## hartnn Group Title TUTORIAL on Arithmetic Progression (AP or Arithmetic Sequence), Geometric Progression (GP), Harmonic Progression(HP). This was one of my favorite topics in junior college. P.S.: This is my first tutorial. So don’t be hard on me :P one year ago one year ago

1. hartnn Group Title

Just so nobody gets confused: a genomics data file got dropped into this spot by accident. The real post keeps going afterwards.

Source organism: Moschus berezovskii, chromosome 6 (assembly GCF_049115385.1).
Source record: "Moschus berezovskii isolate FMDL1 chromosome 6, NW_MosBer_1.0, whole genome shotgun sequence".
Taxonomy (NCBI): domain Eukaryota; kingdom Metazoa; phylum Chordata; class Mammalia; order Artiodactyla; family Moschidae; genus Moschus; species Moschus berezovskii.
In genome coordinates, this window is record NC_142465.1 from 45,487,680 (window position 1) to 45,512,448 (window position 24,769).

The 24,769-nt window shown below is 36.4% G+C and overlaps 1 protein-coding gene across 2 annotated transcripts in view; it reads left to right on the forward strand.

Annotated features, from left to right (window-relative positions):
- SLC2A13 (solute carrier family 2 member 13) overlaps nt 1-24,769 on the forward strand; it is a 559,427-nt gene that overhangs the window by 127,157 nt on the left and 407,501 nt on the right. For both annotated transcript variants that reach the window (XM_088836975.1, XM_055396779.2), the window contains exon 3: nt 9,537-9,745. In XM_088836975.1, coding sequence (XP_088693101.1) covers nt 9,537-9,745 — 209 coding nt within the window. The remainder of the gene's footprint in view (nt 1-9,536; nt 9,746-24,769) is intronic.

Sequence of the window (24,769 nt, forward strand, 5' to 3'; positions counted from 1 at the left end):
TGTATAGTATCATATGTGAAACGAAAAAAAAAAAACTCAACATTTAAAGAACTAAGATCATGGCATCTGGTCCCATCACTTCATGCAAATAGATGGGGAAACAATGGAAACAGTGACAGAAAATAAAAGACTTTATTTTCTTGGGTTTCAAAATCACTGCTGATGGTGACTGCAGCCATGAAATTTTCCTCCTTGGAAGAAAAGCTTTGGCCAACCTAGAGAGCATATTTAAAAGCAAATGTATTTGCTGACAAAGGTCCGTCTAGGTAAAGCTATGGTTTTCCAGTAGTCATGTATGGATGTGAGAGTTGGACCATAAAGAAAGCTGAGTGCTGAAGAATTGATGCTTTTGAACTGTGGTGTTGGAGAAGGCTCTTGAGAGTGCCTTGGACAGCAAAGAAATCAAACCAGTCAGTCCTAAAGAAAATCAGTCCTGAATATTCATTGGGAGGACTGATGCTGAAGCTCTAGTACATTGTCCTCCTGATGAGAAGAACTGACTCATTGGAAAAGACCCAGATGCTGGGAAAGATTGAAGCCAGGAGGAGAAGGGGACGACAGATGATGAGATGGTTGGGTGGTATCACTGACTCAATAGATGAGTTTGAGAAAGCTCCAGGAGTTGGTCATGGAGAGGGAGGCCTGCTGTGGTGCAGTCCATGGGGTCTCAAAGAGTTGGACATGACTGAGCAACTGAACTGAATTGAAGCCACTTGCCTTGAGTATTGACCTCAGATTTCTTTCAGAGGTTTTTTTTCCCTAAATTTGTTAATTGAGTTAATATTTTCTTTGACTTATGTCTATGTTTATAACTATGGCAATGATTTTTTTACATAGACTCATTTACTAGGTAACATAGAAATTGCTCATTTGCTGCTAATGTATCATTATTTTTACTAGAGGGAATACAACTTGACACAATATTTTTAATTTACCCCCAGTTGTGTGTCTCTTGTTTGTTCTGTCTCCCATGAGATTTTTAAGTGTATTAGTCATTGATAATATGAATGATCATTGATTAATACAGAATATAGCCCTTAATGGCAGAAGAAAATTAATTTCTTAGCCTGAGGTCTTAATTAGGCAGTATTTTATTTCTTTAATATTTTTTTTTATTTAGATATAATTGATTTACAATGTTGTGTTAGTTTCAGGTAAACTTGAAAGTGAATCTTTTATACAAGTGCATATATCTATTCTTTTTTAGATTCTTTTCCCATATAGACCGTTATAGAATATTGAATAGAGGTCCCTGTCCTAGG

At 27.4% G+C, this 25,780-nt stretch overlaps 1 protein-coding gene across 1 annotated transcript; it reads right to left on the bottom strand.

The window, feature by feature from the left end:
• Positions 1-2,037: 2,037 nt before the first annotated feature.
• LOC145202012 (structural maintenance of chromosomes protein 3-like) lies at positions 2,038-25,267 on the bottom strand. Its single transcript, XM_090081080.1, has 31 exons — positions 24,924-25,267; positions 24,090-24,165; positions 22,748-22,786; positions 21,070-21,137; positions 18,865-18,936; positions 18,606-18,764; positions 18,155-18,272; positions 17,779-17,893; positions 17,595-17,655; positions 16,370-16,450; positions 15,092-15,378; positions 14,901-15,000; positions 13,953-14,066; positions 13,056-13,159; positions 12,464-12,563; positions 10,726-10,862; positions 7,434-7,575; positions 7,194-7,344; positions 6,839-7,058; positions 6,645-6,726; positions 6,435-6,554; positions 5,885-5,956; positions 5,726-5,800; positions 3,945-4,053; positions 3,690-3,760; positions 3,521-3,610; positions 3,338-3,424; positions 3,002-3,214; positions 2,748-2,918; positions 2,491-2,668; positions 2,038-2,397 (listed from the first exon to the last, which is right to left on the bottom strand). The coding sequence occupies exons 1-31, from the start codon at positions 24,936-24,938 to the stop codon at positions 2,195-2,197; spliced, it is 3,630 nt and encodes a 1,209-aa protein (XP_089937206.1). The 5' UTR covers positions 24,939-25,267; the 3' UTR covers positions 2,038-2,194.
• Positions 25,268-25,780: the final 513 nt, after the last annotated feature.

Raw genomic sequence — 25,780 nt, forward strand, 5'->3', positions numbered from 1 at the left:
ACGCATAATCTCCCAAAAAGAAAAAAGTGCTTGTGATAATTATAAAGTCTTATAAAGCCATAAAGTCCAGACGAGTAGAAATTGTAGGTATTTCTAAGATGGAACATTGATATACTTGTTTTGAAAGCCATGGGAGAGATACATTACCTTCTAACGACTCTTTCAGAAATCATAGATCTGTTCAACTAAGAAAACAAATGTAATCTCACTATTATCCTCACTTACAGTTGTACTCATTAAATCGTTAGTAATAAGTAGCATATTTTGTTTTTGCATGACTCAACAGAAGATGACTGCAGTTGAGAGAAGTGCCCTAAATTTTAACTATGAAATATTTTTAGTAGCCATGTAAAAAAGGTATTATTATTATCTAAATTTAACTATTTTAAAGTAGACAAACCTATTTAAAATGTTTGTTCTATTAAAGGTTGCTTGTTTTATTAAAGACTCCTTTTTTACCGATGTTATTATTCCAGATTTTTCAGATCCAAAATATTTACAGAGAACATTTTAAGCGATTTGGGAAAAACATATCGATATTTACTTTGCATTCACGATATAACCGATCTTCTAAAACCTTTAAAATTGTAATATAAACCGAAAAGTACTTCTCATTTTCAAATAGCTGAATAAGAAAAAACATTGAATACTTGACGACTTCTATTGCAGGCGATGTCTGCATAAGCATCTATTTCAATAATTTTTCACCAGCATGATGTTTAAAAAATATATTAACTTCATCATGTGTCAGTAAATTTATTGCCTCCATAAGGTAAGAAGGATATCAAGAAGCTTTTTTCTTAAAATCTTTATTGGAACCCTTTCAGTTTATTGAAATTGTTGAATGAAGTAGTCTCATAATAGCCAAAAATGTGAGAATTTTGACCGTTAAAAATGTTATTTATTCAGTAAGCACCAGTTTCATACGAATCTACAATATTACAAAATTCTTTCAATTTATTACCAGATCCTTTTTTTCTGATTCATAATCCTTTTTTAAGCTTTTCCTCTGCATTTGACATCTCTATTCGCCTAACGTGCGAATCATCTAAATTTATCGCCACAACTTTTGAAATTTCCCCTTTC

$\large{\color{Blue}{T}\color{Yellow}{U}\color{Magenta}{T}\color{Pink}{O}\color{MidnightBlue}{R} I\color{Blue}{A}\color{Green}{L}!}$ $\color{Red}{Arithmetic Progression (AP):}$ A sequence is in arithmetic progression when its next term to previous term ‘difference’ is always constant. As an example, if I say a frog jumps every 2 seconds starting right now which we take as t=0 sec, the next jump will be on t=2 sec. When will the next jump be? Yes, you are correct, it will be at t=4 sec. Now how did u get 4 ? Let me tell you, you added the difference d=2 to previous term (2). So to get next term of AP you always add the common difference to current term, and to get previous term you always subtract the common difference from current term. A more general formula to get the ‘n’ th term of an AP is: $T_n=a_1+(n-1)d$ Where a_1is the first term and d is the common difference of the AP. So the general terms of AP are $a_1, a_1+d,a_1+2d,a_1+3d,…..a_1+(n-1)d.$ When needed to find the sum of ‘n’ terms of an AP, you use: $S_n=\frac{n}{2}(2a_1+(n-1)d)$ But you have a shortcut formula, when you have the 1st and the last term of AP: $S_n=\frac{(a_1+a_n)}{2}$ ,where an is the last term. The sum of infinite Arithmetic Sequence is essentially infinite. But, if a=b=0,the sum is 0. The product of ‘n’ terms of a finite AP is $d^n \frac{\Gamma(a_1/d+n)}{\Gamma(a_1/d)}$ when a1/d is positive integer. Note: Ignore this if you are unfamiliar with Gamma Functions. $\color{Red}{Geometric Progression (GP):}$ A sequence is in arithmetic progression when its next term to previous term ‘ratio’ is always constant. Classical example of Geometric progression is population growth. If I say population doubles every 15 years, what does it mean? If the population is 7 billion in 2012, the population in 2027 will be 14 billion. So what will be the population in 2042? Yes! you are again correct it will be 28 billion. How did u get 28? You multiplied 14 by common ratio 2 to get 28. So to get next term of GP you always multiply the common ratio to current term, and to get previous term you always divide the current term by common ratio. A more general formula to get the ‘n’ th term of a GP is: $T_n=a_1r^{n-1}$ Where a1 is the first term and r is the common ratio of the GP. So the general terms of GP are $a_1,a_1r,a_1r^2,…..a_1r^{n-1}.$ When needed to find the sum of ‘n’ terms of a GP, you use: $S_n=a_1\frac{(1-r^n)}{(1-r)}$ when |r|<1 $S_n=a_1\frac{(r^n-1)}{(r-1)}$ when |r|>1 The sum of infinite geometric sequence with |r|>1 , is essentially infinite. The sum of infinite geometric sequence with |r|<1 , is $S_ \infty=\frac{a}{(1-r)}$. The product of ‘n’ terms of a finite GP is $P=(a_1a_{(n+1)})^{\frac{(n+1)}{2}}$ $\color{Red}{Harmonic Progression (HP):}$ I would call HP as reciprocal of AP, because if we take the reciprocal of the terms in AP, the new terms would be in HP or equivalently, if we take the reciprocal of the terms in HP, the new terms would be in AP. The general terms of HP are : $a_1,\frac{a_1}{(1+d)},\frac{a_1}{(1+2d)}….\frac{a_1}{(1+(n-1)d)}$ There is no accurate simple general formula for sum to ‘n’ terms of the series. ______________________________________________________________________ Now, lets play with only 3 term sequences. If a,b,c are in AP, then b is the arithmetic mean(AM) of a and c and is given by $b=\frac{(a+c)}{2}$ This you get from the fact that the difference between consecutive terms are equal,so b-a=c-b or a+c=2b or b=(a+c)/2 If A,B,C are in GP, then B is the geometric mean(GM) of A and C and is given by $B=\sqrt{AC}$ This you get from the fact that the ratio between consecutive terms are equal,so A/B=B/C,so AC=B^2 So B=sqrt(AC). If X,Y,Z are in HP, then Y is the harmonic mean(HM) between X and Z given by $Y=\frac{2XZ}{(X+Z)}$ Also, this relation is very useful : The geometric mean of 2 numbers is the geometric mean of arithmetic mean and harmonic mean of those two numbers. Meaning: $GM^2=AM.HM$ Or here $B^2=b.Y$(if a=A=X,c=C=Z)